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This book collects short comics in which the famed erotic Eurocartoonist takes on the classic Universal monsters, and much more. Italy’s Guido Crepax is one of the most acclaimed cartoonists in the world. In the 1960s and '70s, he created and chronicled the adventures of Valentina, arguably the strongest and most independent female character in European comics up until that This book collects short comics in which the famed erotic Eurocartoonist takes on the classic Universal monsters, and much more. Italy’s Guido Crepax is one of the most acclaimed cartoonists in the world. In the 1960s and '70s, he created and chronicled the adventures of Valentina, arguably the strongest and most independent female character in European comics up until that time, and legitimized the erotic genre. Crepax: Dracula, Frankenstein, and Other Horror Stories features, in addition to the artist’s unique take on the eponymous literary works by Bram Stoker and Mary Shelley, a half dozen Valentina stories, several never before published, and influenced by the French New Wave. Black & white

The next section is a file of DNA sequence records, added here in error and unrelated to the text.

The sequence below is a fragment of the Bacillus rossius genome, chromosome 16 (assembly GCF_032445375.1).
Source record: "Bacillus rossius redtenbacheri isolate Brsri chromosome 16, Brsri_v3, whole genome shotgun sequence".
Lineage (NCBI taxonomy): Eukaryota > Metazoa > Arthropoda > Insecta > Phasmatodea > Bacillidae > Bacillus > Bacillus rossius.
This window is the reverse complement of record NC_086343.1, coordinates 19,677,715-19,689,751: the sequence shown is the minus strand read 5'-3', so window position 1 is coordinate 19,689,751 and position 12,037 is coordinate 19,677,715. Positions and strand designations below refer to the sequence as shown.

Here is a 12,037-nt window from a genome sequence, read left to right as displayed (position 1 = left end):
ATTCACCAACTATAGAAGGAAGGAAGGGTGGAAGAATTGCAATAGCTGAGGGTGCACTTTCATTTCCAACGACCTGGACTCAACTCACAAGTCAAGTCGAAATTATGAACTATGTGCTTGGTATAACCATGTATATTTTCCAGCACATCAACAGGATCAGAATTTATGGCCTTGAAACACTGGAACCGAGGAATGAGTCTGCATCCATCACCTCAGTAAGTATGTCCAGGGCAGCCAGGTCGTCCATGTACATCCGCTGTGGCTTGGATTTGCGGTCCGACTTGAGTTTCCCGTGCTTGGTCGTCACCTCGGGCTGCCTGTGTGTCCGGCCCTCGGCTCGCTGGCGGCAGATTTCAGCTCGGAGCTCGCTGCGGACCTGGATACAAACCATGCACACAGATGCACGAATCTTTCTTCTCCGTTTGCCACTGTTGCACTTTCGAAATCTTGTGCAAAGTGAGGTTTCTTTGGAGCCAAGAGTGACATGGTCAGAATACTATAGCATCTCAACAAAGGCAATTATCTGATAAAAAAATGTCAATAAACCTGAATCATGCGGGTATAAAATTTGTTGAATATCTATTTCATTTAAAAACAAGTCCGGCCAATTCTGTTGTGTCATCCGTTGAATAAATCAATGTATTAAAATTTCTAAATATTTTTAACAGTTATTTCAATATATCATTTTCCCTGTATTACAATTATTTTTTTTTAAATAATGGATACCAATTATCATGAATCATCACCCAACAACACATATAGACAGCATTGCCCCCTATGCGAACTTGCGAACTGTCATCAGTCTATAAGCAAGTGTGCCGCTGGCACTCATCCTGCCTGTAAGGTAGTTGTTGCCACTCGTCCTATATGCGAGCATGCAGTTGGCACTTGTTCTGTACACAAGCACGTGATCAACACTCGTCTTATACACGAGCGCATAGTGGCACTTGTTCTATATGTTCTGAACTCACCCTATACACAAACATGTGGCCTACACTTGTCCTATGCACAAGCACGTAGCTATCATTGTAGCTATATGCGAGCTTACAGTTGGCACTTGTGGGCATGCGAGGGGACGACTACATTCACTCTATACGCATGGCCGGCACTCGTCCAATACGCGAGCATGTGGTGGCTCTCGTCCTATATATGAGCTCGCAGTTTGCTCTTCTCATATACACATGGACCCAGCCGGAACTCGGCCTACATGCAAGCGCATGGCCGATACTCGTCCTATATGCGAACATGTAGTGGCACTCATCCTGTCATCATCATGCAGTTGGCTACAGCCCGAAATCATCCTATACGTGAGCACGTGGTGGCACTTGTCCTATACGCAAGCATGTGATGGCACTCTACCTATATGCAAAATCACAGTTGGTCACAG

30 review for Crepax: Dracula, Frankenstein, and Other Horror Stories

  1. 5 out of 5

    Alex